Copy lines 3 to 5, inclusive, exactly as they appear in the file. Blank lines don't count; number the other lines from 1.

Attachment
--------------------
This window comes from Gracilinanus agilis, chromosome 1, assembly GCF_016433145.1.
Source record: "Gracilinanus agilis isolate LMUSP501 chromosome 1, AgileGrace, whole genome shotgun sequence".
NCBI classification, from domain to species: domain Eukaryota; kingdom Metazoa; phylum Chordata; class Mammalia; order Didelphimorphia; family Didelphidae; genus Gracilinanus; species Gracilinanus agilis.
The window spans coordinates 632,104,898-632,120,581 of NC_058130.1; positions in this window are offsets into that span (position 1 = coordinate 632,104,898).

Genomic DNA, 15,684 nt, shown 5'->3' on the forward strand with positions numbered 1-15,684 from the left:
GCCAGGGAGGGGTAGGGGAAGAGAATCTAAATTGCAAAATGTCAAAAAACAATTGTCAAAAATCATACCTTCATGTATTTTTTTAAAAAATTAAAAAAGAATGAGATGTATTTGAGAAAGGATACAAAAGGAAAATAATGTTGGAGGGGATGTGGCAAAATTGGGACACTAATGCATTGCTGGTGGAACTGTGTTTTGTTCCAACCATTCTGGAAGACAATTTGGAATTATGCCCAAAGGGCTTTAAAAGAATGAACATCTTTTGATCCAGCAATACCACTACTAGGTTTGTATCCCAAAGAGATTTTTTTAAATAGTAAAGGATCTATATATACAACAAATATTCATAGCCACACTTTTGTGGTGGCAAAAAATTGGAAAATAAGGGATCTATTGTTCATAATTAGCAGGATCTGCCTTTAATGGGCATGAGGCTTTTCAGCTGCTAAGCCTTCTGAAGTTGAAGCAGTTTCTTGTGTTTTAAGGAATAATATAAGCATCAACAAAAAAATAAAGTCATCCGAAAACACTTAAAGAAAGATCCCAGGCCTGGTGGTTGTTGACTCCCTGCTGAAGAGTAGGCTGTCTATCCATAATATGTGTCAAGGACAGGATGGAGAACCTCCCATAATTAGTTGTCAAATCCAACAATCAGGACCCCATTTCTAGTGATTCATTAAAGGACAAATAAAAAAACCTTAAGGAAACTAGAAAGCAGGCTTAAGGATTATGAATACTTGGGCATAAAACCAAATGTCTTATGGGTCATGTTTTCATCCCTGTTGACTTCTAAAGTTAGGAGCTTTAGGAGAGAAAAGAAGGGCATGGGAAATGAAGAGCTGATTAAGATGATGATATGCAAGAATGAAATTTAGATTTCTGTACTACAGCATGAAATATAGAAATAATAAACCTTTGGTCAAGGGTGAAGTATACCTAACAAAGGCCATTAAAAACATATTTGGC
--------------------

NCBI classification, from domain to species: domain Eukaryota; kingdom Metazoa; phylum Chordata; class Mammalia; order Didelphimorphia; family Didelphidae; genus Gracilinanus; species Gracilinanus agilis.
The window spans coordinates 632,104,898-632,120,581 of NC_058130.1; positions in this window are offsets into that span (position 1 = coordinate 632,104,898).

Genomic DNA, 15,684 nt, shown 5'->3' on the forward strand with positions numbered 1-15,684 from the left: